In a selfish act of rage, Lemak committed murder and attempted suicide. She needs to remain in custody for the rest of her natural life. Period. Her excuses have no weight in any reasonable parole process, as she is just trying to bullshit her way out of accountability. She poses an imminent danger to others and needs to be kept in a secure facility.
Every street in America has people who struggle through bad marriages and raising kids as a single parent. Only the most self-absorbed consider killing their children, and only the purely evil ones actually act on the thoughts.
The U.S. never really has decided what it most wants its criminal sentences to accomplish. Punishment? In that case a finite period of confinement, then release, makes sense, like giving a kid a time-out. Or is it revenge? Lock ’em up and make ’em suffer! Protecting the public from a dangerous person? No evidence that applies here. Rehabilitation into a model citizen? Victim compensation? The justice system rarely even attempts those.
Scientists know that some drugs help the majority of people, but they really don’t understand the mechanism. They don’t know why the drugs don’t work for some people. They don’t know why the drugs have an adverse effect on some people, and they don’t know why they occasionally have severe adverse effects.
Eric’s Summing Up
My sense from these and other letters and comments is that clemency for Marilyn Lemak — releasing her from prison after 23 years — would be highly controversial to unpopular. In Thursday’s issue I will publish a lengthy response to many of these comments by Janet Lagerloef, the writer who befriended Lemak about 10 years ago and is finishing up a book that deals with the issues raised in her case.
Some of my thinking on this is rooted in the numerous columns I wrote about Debra Gindorf of Zion, who in 1985 when she was 20, killed her two children — Christina, age 23 months, and Jason, age 3 months — and tried to take her own life in what came to be understood as a tragic case of postpartum psychosis. She was sentenced to life without parole but released by Gov. Pat Quinn in 2009 in what I considered an act of courage but many in my readership considered a travesty for many of the reasons expressed above.
(I reached out to Gindorf by email this week. She told me she’s doing OK, has a good job and a place to live out of state, but said she doesn’t want to be any more specific than that because of difficulties she’s had escaping her past. Gindorf knew Lemak when they were in prison together and in her email expressed great skepticism about Lemak’s bid for clemency.)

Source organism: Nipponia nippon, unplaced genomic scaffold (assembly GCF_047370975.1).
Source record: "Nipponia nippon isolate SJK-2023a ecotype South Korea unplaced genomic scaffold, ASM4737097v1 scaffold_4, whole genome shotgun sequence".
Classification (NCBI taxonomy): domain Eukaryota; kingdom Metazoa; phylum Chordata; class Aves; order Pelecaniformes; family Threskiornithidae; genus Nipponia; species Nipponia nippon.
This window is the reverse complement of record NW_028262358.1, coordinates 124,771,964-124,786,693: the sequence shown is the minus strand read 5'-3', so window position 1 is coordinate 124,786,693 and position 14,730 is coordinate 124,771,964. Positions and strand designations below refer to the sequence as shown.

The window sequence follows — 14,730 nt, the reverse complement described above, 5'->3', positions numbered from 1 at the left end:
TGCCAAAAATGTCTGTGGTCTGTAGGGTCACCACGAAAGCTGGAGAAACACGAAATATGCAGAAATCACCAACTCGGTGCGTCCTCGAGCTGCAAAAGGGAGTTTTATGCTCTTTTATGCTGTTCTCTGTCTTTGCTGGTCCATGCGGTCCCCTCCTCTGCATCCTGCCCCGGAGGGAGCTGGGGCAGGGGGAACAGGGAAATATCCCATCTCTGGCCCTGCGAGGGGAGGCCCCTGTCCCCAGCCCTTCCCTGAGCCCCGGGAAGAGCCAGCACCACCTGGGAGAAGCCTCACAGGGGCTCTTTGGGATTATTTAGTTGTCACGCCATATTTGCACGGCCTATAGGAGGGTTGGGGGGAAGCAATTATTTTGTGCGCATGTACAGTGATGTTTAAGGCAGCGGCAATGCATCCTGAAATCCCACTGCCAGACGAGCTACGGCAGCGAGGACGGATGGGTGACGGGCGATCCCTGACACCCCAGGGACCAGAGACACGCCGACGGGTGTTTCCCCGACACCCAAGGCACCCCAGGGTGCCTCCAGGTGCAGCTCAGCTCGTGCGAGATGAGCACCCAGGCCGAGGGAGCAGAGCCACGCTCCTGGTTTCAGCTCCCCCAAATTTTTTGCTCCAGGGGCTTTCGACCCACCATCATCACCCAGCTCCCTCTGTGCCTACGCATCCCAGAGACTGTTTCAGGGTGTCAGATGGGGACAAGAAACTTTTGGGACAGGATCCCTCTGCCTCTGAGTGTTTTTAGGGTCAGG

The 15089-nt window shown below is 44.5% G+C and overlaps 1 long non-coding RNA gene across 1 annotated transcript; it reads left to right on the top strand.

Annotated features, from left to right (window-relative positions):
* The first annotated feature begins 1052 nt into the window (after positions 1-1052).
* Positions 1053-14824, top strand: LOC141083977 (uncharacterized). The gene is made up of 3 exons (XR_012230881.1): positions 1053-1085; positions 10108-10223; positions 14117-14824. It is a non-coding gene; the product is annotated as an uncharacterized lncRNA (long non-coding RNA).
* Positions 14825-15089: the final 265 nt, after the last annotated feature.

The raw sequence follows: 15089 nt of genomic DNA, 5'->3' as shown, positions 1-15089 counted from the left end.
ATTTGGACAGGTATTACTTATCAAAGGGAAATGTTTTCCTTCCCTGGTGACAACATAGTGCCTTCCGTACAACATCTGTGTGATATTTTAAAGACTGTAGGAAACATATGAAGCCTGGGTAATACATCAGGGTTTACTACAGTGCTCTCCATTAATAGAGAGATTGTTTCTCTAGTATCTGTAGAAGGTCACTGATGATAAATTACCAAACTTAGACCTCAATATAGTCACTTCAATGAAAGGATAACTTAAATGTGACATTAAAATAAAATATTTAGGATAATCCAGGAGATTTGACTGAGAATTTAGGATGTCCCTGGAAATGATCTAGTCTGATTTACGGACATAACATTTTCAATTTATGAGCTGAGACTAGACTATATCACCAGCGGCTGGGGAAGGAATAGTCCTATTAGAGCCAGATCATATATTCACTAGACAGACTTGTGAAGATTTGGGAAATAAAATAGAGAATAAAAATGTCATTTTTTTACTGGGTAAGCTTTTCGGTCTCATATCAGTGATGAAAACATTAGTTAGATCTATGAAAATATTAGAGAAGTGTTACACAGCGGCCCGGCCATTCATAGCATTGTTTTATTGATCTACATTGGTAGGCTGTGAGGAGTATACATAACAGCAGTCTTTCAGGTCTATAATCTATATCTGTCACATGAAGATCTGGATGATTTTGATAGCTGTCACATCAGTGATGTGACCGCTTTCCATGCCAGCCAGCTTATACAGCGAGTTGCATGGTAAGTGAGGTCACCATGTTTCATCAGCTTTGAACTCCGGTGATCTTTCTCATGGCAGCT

It seems pat to me to conclude that an otherwise normal, law-abiding person who precipitously commits a monstrous act is definitionally a monster. Yet of course we do need strong social sanctions in place to tamp down or deter momentary awful urges; the justice system can’t give license to people to give in to irrational impulses and so must punish criminal acts committed in such a state.
And it seems intellectually lazy not to seek explanations because you confuse explanations in your mind with excuses. One can understand or attempt to understand what Marilyn Lemak did without dismissing it or diminishing the horror of the losses of those children.
Did she murder her three children and try to kill herself in a cold, wrathful, depraved yet logical effort to inflict as much pain as possible upon her estranged husband? Or was her thinking so distorted by the drug she was taking — a drug that can have dramatic side effects but usually doesn’t — that she deluded believed that ending her life and the lives of her children was best for all involved?
The latter proposition deserves careful study and evaluation by experts and reconsideration in the form of a new trial in my view.
To answer Nancy M., punishment has four main purposes: Retribution (revenge), Rehabilitation, Deterrence (of others tempted to commit a similar crime) and Incapacitation (preventing the convicted person from reoffending).
The Chicago Daily Herald re-printed most of Eric’s blog on the front page of their Sunday paper and Chicago’s WGN TV did a segment on tonite’s news.
Here’s the link to the TV broadcast.
Such a shame that this is unavailable for us in the UK to watch.